The city of Philadelphia can rightly boast of being, perhaps after Boston, the greatest centre of the movement for the independence of America. One of the five original squares built during the late seventeenth century in central Philadelphia, Franklin Square is known all over the United States as a hot spot for every kind of fun and recreation. Its main features include the Philadelphia Park Liberty Carousal, a tiny golf course, playgrounds, and the delicious Square Burger, all surrounding the attractive Franklin Square Fountain. It is, moreover, one of the sites most popular among the citizens for picnics and especially for birthday parties.
You can have an enjoyable ride in the liberty carousal on famous racehorse heroes, can hear tales concerning Franklin Square’s past at the story telling bench, or savour the scrumptious burgers with Cake Shake.—- a tasty blend of icecream and fave, a special kind of cake.
The history of the square dates back to the last decades of the seventeenth century when William Penn, the English Quaker who founded Pennsylvania, a province of the British colony of North America and later to become a state of the USA, in 1682, planned for the establishment of five open public squares in Philadelphia. These squares were situated in such a way that one of them lay in the center and was named Center Square while the other four were located to the northeast, southeast, southwest, and northwest to it. The Center Square is at present the site for the City Hall.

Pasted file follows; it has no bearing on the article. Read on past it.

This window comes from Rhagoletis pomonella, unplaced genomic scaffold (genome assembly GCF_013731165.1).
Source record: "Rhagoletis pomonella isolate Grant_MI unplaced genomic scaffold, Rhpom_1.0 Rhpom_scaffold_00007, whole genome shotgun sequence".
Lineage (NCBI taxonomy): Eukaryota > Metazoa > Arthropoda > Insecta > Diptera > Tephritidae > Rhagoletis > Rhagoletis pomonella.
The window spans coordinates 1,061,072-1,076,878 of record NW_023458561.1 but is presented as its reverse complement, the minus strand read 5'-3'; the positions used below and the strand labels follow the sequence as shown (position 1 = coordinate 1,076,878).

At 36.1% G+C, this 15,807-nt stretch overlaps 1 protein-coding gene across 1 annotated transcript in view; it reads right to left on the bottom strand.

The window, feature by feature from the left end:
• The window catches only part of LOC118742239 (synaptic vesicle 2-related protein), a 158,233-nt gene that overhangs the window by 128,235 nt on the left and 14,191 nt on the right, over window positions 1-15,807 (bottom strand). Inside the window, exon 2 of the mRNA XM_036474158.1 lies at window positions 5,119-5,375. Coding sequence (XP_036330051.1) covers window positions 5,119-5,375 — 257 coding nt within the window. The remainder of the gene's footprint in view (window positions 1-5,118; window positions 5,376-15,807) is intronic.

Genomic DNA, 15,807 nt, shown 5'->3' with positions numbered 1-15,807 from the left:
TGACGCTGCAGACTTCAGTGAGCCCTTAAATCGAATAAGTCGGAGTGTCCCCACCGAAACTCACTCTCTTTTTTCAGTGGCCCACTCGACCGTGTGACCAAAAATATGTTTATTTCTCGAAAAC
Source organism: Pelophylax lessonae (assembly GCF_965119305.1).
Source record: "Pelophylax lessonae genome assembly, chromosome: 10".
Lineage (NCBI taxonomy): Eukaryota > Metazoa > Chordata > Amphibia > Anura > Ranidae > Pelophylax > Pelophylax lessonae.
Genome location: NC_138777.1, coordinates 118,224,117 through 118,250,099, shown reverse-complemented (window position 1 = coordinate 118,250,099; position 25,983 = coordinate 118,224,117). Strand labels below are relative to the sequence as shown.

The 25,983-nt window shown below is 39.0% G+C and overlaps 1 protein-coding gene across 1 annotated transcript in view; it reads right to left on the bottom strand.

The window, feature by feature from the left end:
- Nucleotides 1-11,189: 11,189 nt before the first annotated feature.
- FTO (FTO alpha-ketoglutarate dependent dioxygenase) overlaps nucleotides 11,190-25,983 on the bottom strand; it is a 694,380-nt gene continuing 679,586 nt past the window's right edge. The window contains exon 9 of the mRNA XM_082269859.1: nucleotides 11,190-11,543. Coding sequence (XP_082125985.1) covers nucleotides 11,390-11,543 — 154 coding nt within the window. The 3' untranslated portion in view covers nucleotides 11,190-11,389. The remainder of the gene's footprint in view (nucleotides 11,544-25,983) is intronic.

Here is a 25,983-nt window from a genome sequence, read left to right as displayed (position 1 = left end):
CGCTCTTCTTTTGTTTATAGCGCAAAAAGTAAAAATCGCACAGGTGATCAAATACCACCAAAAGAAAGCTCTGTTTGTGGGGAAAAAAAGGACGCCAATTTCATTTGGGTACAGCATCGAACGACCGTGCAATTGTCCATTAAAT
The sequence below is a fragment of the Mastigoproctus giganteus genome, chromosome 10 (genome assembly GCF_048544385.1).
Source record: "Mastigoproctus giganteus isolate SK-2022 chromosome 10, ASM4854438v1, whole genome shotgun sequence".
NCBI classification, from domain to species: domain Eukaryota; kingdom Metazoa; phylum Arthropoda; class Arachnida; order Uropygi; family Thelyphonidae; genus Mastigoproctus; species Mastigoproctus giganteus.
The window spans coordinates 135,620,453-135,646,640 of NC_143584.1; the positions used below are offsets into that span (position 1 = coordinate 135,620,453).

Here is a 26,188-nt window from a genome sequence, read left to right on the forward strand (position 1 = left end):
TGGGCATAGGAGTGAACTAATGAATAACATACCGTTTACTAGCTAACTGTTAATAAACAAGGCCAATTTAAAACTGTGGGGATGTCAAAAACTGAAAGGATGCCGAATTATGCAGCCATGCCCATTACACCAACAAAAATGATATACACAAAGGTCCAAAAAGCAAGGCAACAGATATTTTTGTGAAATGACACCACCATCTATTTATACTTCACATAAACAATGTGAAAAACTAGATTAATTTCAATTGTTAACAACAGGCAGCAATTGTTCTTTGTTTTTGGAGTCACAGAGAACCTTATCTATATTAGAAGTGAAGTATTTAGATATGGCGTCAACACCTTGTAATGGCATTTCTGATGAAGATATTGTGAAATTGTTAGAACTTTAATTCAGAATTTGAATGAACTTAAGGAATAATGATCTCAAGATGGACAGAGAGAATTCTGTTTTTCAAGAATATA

The area where the Northeast Public Square was situated was used in the past for grazing cattle, trading of horses and cattle, military training and parade, storing arms, and also as a burial ground. The Northeast Public Square was renamed Franklin Square in 1825 after Benjamin Franklin— the founding father of the country. It is believed that it was here that he had conducted his remarkable experiment with a kite and key, revealing the nature of electricity carried by clouds. Isamu Nagochi, the notable Japanese American sculptor, has made a sculpture to commemorate this great discovery. The stainless steel sculpture named “Bolt of Light” was installed in 1984, facing the Square at 6th Street. In 1837, the city government built the Franklin Square Fountain, an exemplary work of marble and the only fountain of William Penn’s five squares that has survived up till now.
In 2006, a non-profit organization called Historic Philadelphia has devoted its efforts to the park adding several features to it like the Philadelphia Park Liberty Carousal, Philly Mini Golf, and Playgrounds etc. And just in the year 2012, a building suitable for all seasons of the year has been constructed between the Philadelphia Park Liberty Carousal and the Playgrounds.